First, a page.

During the last decade of his career, Paul directed the Caribbean Netherlands nature policy plan implementation and served as a CITES national management authority, secretary of the Committee for the Joint Management of Biodiversity and Fisheries of the Dutch Caribbean, and national focal point (responsible for facilitating the nation’s compliance with the treaty) for the Inter-American Sea Turtle Convention. He also chaired the Consultative Committee of Experts of the Inter-American Sea Turtle Convention, was a member of the Steering Committee of the Global Coral Reef Monitoring Network in the Caribbean, and was national focal point for the SPAW Protocol.

AWI best knew Paul through his work with the SPAW Protocol. (AWI has been an active participant in the operation of this protocol since it was adopted in 1990 and entered into force in 2000.) He could always be counted on for leadership, dedication, and willingness to promote progressive ideas. He was, in fact, the go-to person for everything concerning the SPAW Protocol. The SPAW secretariat relied on Paul as a resource for long-standing knowledge of the program and to chair or moderate meetings. SPAW member governments turned to him for assistance in understanding tricky concepts and new proposals and to lead discussions and negotiations. 

To AWI and other nonprofits working to push the SPAW governments to do more to protect the Caribbean natural environment, Paul was a champion. His practical and wise advice, friendly manner—even under difficult and testy situations—and, above all, ardor for protecting the natural world were valued beyond measure. He will be missed by all who seek to protect the animals and plants of the Caribbean. He will be missed especially by the AWI staff who were lucky enough to have worked with him.

Paul’s work on the Cartagena Convention—the overarching treaty that includes the SPAW Protocol and two other protocols covering pollution prevention—was legendary. In 2020, Paul was nominated for an award from the United Nations for his work. In addition to its lengthy description of his work with the convention over several decades, the nomination states as follows:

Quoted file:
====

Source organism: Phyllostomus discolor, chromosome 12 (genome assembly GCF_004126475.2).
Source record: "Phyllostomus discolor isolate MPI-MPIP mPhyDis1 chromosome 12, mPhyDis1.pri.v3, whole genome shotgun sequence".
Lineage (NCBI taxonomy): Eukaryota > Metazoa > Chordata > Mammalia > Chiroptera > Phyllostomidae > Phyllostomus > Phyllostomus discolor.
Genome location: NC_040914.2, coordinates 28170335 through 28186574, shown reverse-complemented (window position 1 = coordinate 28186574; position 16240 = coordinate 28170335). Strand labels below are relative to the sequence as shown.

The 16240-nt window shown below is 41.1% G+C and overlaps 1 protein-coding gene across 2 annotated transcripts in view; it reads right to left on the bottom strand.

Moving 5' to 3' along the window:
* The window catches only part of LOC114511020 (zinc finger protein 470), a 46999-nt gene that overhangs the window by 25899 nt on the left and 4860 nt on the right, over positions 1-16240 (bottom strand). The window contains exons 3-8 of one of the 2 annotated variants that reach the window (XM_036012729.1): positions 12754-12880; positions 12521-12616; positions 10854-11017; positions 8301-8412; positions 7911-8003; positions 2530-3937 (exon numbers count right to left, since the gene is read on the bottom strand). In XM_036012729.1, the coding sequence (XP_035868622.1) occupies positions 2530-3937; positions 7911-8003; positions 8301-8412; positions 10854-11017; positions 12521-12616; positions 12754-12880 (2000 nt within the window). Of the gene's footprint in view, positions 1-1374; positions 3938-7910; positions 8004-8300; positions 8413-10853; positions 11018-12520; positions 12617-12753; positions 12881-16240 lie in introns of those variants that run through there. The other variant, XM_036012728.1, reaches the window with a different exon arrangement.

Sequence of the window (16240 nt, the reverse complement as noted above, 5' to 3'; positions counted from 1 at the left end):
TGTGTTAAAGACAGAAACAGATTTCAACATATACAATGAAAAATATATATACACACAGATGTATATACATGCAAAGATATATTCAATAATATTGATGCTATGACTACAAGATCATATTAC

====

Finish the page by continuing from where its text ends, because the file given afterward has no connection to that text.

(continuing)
Hoetjes has been a champion for conservation in the Wider Caribbean Region (WCR). He has been at the forefront of marine conservation objectives of the Secretariat for the Cartagena Convention and its Specially Protected Areas and Wildlife (SPAW) Protocol for over two decades. He was one of the architects of this Protocol, the only regional agreement for Marine Biodiversity conservation. His scientific expertise, leadership, diplomacy and negotiating skills have facilitated collaboration among multiple stakeholders leading to increased awareness and biodiversity protection. Mr. Hoetjes’ tireless engagement and dedication to the implementation of the SPAW Protocol for over two decades has resulted in the listing of several species for protection and conservation of critical habitats. Through his leadership, innovative programs for establishing and connecting marine sanctuaries were established. His great leadership, equanimity and scientific knowledge of marine issues has made him an invaluable resource for the Cartagena Convention and the region.